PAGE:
SS 237 – Does Foam Rolling & Stretching Help with Recovery?

Episode 237 Show Notes

Grant and Heavey talk about stretching and foam rolling. They tackle a question from Dale from Botswana who is curious about whether you should be stretching before or after running. Does it reduce muscle soreness? Or should it be done as a standard activity on the day of the training to improve mobility or flexibility?


[05:00] Building Strength


The topic of stretching actually ties in well with foam rolling, especially when we talk about recovery, warmup, etc. Heavey has read this meta-analysis on foam rolling.


Static stretching can improve your range of motion over the short term. Many people stretch for injury prevention. But Heavey warns that caution should be taken here especially when considering something like strength training.


In creating an additional range of motion prior to lifting but your body is not accustomed to, you won’t necessarily have strength throughout that range of motion. This is a risk that hypermobile people have to concern themselves with.


If you create this additional range that you can move through but you haven’t built strength there, you might be increasing your chances of injury.  Eccentric loading is a pretty powerful tool for mitigating this.


[06:55] Example for Your Lower Body


For instance, you can do a weighted RDL for your lower body. You can hold a kettlebell and at the first point of resistance in the RDL as you’re lowering your chest forward and you send your hips back, you take a pause and exhale.


These are great as they can help you improve your range of motion long-term. It also incorporates muscle activation and helps you build strength throughout that range of motion. This is a really important factor.


[07:50] Example for Your Upper Body


For instance, you can lay down with your back on the floor and you put your feet on the ground with your knees up. Hold a PVC at the top of the bench press and put a small ankle weight around that pipe or about 2.5-pound change plate. Then slowly lower the PVC over your head.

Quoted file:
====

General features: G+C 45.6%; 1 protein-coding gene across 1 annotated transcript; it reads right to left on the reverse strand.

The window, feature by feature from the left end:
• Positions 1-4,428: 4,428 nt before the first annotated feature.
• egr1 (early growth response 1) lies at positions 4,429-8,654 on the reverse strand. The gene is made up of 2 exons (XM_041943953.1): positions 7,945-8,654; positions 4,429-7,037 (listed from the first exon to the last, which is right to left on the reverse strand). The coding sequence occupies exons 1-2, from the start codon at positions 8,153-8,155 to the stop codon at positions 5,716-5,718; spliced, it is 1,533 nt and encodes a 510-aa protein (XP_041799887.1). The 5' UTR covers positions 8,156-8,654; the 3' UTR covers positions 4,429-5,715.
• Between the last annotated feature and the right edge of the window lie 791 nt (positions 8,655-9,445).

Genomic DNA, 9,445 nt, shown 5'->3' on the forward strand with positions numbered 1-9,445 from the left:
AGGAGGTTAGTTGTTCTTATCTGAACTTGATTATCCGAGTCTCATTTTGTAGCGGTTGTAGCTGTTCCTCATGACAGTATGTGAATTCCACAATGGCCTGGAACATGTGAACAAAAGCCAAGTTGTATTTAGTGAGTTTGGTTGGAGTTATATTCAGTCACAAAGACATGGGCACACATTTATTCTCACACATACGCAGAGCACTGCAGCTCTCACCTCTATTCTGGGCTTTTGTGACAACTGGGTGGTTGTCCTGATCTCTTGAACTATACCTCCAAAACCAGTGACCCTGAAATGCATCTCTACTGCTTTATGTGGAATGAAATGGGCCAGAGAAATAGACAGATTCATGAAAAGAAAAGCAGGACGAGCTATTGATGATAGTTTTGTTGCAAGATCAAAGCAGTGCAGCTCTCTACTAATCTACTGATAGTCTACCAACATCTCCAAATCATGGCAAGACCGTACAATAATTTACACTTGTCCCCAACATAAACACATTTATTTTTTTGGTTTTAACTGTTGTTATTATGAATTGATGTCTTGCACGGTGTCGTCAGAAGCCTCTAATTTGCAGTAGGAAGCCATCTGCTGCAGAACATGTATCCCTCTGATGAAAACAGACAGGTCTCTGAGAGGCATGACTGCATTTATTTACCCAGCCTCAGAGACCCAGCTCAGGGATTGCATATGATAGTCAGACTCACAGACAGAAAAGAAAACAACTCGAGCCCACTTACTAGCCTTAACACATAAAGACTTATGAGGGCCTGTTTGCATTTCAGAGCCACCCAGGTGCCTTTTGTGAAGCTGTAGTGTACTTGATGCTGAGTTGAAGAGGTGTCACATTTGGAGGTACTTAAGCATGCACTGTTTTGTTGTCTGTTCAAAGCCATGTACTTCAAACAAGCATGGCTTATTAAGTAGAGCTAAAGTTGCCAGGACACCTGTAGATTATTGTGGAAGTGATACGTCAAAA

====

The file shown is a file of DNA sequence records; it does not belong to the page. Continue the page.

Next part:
This can help you get that overhead position that a lot of people struggle with. It’s the same procedure where you lower to that sticking point. Do an exhale and then lower that back down even further for a couple more reps and sets. This can be very beneficial for developing strength in additional ranges of motion.


[09:12] Is Static Stretching Good for Warm-Up?


Mobility is not the end goal in Dale’s case. Heavey thinks a lot of people just stretch because that’s you’re supposed to. But is there a good reason to do it?


Some people consider stretching as their warm-up but it may not be the best thing to do. But it’s known that doing extended static stretching for more than 60 seconds at a hold can lead to a decrease in power. It inhibits powerful sports and activities like vertical jumping and weightlifting.


A huge meta-analysis found that it’s detrimental to do static stretching prior to those types of activities. But Heavey thinks the study is a little overblown. In a realistic environment, you might start by doing some stretching and then go do a more dynamic warm-up. In those scenarios, Heavey doesn’t think the risk of performance detriment is that high.